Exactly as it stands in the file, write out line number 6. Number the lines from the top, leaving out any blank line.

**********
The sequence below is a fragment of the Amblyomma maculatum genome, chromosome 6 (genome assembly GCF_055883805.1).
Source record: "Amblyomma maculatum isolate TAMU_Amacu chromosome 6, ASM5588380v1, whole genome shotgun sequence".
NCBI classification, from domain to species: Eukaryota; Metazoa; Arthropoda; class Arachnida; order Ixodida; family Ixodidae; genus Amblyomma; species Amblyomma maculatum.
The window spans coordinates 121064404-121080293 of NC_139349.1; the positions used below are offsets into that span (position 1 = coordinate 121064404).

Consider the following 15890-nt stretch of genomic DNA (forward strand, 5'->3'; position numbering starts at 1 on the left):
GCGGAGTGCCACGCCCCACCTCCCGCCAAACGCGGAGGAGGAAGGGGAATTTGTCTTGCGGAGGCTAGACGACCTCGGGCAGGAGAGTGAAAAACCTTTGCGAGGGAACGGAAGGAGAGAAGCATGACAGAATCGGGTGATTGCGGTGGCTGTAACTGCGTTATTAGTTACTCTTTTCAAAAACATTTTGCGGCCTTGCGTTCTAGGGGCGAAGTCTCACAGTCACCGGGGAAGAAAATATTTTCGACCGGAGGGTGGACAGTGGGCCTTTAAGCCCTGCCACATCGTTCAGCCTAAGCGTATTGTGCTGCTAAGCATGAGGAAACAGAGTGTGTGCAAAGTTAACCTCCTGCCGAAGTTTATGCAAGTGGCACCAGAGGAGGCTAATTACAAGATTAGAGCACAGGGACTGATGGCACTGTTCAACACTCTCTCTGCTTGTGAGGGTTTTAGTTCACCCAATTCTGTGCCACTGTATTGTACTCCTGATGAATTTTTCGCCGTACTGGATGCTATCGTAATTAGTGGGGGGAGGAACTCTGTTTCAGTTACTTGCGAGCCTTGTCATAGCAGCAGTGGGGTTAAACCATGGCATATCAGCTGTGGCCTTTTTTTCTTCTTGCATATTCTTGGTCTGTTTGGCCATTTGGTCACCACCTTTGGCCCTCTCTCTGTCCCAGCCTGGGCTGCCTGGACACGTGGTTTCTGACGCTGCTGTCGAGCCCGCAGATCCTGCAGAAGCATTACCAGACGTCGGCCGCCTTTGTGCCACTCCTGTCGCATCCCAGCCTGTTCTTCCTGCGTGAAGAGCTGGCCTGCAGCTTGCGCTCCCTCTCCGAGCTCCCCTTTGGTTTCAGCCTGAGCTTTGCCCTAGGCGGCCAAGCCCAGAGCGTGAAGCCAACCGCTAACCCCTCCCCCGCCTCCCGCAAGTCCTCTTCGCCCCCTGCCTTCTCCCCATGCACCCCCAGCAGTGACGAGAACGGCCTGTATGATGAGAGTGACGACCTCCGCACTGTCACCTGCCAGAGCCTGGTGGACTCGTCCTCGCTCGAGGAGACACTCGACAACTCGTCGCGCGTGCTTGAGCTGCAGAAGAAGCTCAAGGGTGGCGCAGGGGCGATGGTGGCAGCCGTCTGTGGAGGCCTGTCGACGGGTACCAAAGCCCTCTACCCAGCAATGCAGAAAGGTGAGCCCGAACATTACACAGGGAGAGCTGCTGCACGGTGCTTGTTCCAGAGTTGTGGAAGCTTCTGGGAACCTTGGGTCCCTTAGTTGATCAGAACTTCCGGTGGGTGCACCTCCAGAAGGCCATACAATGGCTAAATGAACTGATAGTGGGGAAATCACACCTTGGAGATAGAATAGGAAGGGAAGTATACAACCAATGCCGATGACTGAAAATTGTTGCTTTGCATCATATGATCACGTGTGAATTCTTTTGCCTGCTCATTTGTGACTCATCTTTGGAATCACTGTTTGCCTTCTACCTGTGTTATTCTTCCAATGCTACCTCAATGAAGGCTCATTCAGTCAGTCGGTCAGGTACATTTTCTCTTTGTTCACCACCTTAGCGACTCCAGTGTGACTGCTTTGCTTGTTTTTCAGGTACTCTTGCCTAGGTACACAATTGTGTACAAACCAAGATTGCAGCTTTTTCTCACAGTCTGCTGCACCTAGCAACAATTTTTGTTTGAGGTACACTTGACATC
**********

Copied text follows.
GCGGAGTGCCACGCCCCACCTCCCGCCAAACGCGGAGGAGGAAGGGGAATTTGTCTTGCGGAGGCTAGACGACCTCGGGCAGGAGAGTGAAAAACCTTTGCGAGGGAACGGAAGGAGAGAAGCATGACAGAATCGGGTGATTGCGGTGGCTGTAACTGCGTTATTAGTTACTCTTTTCAAAAACATTTTGCGGCCTTGCGTTCTAGGGGCGAAGTCTCACAGTCACCGGGGAAGAAAATATTTTCGACCGGAGGGTGGACAGTGGGCCTTTAAGCCCTGCCACATCGTTCAGCCTAAGCGTATTGTGCTGCTAAGCATGAGGAAACAGAGTGTGTGCAAAGTTAACCTCCTGCCGAAGTTTATGCAAGTGGCACCAGAGGAGGCTAATTACAAGATTAGAGCACAGGGACTGATGGCACTGTTCAACACTCTCTCTGCTTGTGAGGGTTTTAGTTCACCCAATTCTGTGCCACTGTATTGTACTCCTGATGAATTTTTCGCCGTACTGGATGCTATCGTAATTAGTGGGGGGAGGAACTCTGTTTCAGTTACTTGCGAGCCTTGTCATAGCAGCAGTGGGGTTAAACCATGGCATATCAGCTGTGGCCTTTTTTTCTTCTTGCATATTCTTGGTCTGTTTGGCCATTTGGTCACCACCTTTGGCCCTCTCTCTGTCCCAGCCTGGGCTGCCTGGACACGTGGTTTCTGACGCTGCTGTCGAGCCCGCAGATCCTGCAGAAGCATTACCAGACGTCGGCCGCCTTTGTGCCACTCCTGTCGCATCCCAGCCTGTTCTTCCTGCGTGAAGAGCTGGCCTGCAGCTTGCGCTCCCTCTCCGAGCTCCCCTTTGGTTTCAGCCTGAGCTTTGCCCTAGGCGGCCAAGCCCAGAGCGTGAAGCCAACCGCTAACCCCTCCCCCGCCTCCCGCAAGTCCTCTTCGCCCCCTGCCTTCTCCCCATGCACCCCCAGCAGTGACGAGAACGGCCTGTATGATGAGAGTGACGACCTCCGCACTGTCACCTGCCAGAGCCTGGTGGACTCGTCCTCGCTCGAGGAGACACTCGACAACTCGTCGCGCGTGCTTGAGCTGCAGAAGAAGCTCAAGGGTGGCGCAGGGGCGATGGTGGCAGCCGTCTGTGGAGGCCTGTCGACGGGTACCAAAGCCCTCTACCCAGCAATGCAGAAAGGTGAGCCCGAACATTACACAGGGAGAGCTGCTGCACGGTGCTTGTTCCAGAGTTGTGGAAGCTTCTGGGAACCTTGGGTCCCTTAGTTGATCAGAACTTCCGGTGGGTGCACCTCCAGAAGGCCATACAATGGCTAAATGAACTGATAGTGGGGAAATCACACCTTGGAGATAGAATAGGAAGGGAAGTATACAACCAATGCCGATGACTGAAAATTGTTGCTTTGCATCATATGATCACGTGTGAATTCTTTTGCCTGCTCATTTGTGACTCATCTTTGGAATCACTGTTTGCCTTCTACCTGTGTTATTCTTCCAATGCTACCTCAATGAAGGCTCATTCAGTCAGTCGGTCAGGTACATTTTCTCTTTGTTCACCACCTTAGCGACTCCAGTGTGACTGCTTTGCTTGTTTTTCAGGTACTCTTGCCTAGGTACACAATTGTGTACAAACCAAGATTGCAGCTTTTTCTCACAGTCTGCTGCACCTAGCAACAATTTTTGTTTGAGGTACACTTGACATC